And just listening to Doc Rivers‘ verbal tirade to the referees in the hallway proves how much this one hurt for the Green.

Rivers COULD NOT believe a hand check was not called on the Lakers as they tried to throw Ray Allen’s timing off at the end of overtime with Allen having the ball and a chance to win the game just like he did 48 hours earlier in Philadelphia.

“That was a hand check!” Rivers exclaimed in the hallway as the Celtics filed to their locker room, past the officials’ room on the right.

Then there was the sparring between Kobe Bryant and Rajon Rondo, as Bryant, who was held to 26 points on 10-of-29 shooting, waved his finger in Rondo’s face in the third quarter. That was followed minutes later by Lamar Odom and Kevin Garnett going toe-to-toe before calmer heads prevailed. And lest we forget the rivalry between the two coaches.

Phil Jackson was peeved when Doc Rivers was given a sports-drink shower on the court in the closing minutes of Game 6 of The Finals last June. Jackson said after the game that he didn’t think Garnett looked like he was ready to return from the flu. Oh really Phil?

This game meant a lot to both teams.

It meant the end of Boston’s 12-game winning streak, meaning the Lakers have ended their 19-game AND 12-game runs this season. It meant that Los Angeles has swept the season series and holds the tie-breaker should the two teams end up deadlocked at the end of the season.

For the Lakers, it meant beating  a team that seven months earlier humiliated them on the same court by 39 points in the most embarrassing loss in franchise history. They remembered the Gatorade shower that Rivers received from Pierce and Co. as Boston claimed its 17th title.

And it showed that these Lakers, even without big man Andrew Bynum, COULD play defense when it mattered and they won’t be pushed around anymore.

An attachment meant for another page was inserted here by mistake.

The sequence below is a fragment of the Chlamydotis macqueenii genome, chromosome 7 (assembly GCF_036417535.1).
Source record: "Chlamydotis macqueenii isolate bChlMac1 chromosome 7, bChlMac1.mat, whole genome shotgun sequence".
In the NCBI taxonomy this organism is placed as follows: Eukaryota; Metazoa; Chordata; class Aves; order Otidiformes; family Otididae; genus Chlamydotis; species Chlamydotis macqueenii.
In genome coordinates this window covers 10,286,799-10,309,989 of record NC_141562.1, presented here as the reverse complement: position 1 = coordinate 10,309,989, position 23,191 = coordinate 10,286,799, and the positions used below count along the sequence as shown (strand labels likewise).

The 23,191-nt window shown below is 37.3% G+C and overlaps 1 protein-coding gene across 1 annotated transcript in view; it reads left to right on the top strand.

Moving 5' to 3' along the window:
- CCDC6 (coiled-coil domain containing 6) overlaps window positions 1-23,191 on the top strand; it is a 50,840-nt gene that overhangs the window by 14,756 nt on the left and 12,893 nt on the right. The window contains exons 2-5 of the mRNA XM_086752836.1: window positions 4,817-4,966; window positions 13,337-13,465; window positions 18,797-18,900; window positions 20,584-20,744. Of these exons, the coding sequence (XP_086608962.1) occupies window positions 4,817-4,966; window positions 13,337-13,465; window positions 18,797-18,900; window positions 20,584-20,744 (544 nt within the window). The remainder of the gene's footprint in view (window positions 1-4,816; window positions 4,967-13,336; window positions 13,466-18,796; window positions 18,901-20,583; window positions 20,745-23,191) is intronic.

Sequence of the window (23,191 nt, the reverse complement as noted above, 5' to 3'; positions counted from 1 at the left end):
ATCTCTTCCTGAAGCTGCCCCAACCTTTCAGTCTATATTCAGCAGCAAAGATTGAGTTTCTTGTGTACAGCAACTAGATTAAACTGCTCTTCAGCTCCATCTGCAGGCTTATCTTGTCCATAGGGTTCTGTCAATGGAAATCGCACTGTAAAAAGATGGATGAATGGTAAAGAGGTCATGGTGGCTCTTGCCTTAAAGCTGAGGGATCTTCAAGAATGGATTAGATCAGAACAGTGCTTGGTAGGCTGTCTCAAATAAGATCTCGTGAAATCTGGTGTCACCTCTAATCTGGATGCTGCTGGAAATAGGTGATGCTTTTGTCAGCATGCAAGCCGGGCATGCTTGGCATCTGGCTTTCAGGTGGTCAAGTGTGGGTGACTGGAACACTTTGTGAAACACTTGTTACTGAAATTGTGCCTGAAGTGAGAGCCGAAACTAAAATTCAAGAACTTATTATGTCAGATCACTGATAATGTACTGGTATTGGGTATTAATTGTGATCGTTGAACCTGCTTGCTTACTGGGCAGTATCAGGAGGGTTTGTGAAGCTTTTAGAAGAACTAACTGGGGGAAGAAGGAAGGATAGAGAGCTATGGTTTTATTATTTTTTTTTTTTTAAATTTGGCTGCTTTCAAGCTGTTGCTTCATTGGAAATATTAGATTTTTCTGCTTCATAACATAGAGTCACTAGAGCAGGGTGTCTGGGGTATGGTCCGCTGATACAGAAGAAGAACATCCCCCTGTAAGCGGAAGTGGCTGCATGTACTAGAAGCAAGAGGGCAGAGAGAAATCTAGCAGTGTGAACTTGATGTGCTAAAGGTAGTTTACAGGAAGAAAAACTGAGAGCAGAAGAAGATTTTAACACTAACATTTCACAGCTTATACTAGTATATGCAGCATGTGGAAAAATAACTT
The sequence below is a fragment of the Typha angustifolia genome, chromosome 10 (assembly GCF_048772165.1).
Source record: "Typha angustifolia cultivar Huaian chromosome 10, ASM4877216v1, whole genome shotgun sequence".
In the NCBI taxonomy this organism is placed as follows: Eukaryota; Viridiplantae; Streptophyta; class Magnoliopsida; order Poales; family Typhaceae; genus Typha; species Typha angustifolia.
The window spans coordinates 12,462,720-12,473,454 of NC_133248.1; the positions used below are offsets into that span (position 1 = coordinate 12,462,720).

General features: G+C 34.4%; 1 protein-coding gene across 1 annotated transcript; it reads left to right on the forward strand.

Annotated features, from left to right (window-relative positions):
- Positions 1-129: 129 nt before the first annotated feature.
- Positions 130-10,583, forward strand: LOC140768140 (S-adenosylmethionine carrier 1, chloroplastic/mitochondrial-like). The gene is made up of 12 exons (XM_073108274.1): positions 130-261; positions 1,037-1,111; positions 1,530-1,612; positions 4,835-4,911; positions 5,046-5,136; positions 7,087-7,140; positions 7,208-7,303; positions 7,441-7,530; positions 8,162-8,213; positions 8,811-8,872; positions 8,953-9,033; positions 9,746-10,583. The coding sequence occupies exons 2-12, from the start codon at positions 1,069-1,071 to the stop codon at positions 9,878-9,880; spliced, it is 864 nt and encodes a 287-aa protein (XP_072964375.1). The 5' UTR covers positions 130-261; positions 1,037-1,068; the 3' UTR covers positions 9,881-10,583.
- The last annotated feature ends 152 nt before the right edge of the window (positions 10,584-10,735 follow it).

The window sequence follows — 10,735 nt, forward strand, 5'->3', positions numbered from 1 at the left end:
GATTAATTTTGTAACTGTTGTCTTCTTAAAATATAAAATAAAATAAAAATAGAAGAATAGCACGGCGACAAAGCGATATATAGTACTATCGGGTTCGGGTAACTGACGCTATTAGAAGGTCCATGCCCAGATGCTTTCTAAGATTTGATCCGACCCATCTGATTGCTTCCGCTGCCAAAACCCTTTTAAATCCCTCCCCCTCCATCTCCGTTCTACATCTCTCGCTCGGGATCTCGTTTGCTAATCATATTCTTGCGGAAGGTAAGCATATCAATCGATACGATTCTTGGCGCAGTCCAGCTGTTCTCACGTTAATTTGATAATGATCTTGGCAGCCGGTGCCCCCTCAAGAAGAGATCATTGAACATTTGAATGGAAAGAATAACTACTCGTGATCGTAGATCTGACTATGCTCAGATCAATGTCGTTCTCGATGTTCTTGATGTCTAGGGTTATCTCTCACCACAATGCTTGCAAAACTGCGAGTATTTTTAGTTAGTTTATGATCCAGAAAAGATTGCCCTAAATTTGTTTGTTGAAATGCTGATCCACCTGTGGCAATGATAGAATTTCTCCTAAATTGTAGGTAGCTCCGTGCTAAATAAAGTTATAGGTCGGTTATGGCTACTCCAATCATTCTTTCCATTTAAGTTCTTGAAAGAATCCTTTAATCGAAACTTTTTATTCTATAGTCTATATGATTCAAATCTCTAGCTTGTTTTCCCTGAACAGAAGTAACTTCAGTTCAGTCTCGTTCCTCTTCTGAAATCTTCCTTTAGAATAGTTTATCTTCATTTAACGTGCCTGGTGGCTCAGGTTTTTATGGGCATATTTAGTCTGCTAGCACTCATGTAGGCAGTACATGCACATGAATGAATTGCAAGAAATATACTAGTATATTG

Here’s how both teams articulated it.

Paul Pierce said it was just one game and hopefully they’ll meet again.

Eddie House thought the Lakers celebrated like they just won the title. Yo LA, this was game 51, regular season, that is.

House thought the Lakers were allowed to be more physical than the Celtics.

Ray Allen was more disappointed that Kevin Garnett was called for a cheap foul that gave him five late, just before fouling out in the fourth.

Doc Rivers felt that was a hand check on Allen at the end.

Rivers was worried early in the second half about how the game was getting away from the officials.

Rivers thought it was a chippy game.

Lakers coach Phil Jackson thought it was a great game for the NBA.

Jackson didn’t think Garnett was ready to play after missing the last two games with the flu.

Kobe Bryant thought it WAS a statement game for his Lakers.

Pau Gasol wished the Lakers had played like this last year in The Finals.

Read More: Celtics, Doc Rivers, Kevin Garnett, Kobe Bryant
Is this really just another game? 02.06.09 at 12:35 am ET
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No one on the Los Angeles Lakers is more outspoken about his feelings toward the Boston Celtics than Sasha Vujacic. Make no mistake, he is not over last season’s loss in the NBA Finals. Less than a year later, the emotional wound is still very open.

‘€œI wouldn’t say it’s hatred,’€ Vujacic said before the Lakers overtime win against the Celtics (RECAP HERE). ‘€œIt’s just hard when you lose in the Finals to forget about it and say life goes on. It doesn’t go on. I’m always going to be kind of scarred.’€

Kind of scarred? Vujacic won’t even wear green — ‘€œI’ve seen too much green in June’€ — but he doesn’t think these sentiments are over the top. Any player who claims it’s just another game, he attests, isn’t being honest.

‘€œI think that if you go in the Celtics locker room and you ask them about us, they’re going to have the same opinion. The only difference is they have a championship ring and they have a trophy at home,’€ he said. ‘€œI would say that for both teams, no matter what they say or no matter what people think, it will never, ever be ‘just another game’ against the Celtics or against the Lakers.’€

For many of the Celtics, this wasn’t just another game. As Ray Allen explained, the Celtics were the hunted against a Lakers team looking for revenge. The Cs knew the Lakers were going to attack with a Game Seven mentality and they wanted to match that energy.

‘€œWe approach it as an intense playoff atmosphere,’€ Allen said. ‘€œWe definitely don’t take it lightly. It’s a very intense moment for us. We look forward to it and the focus in the locker room is pretty intense … Now we’re on the other side of the fence where we’ve got to pick it up and we’ve got to get momentum going here into the playoffs.’€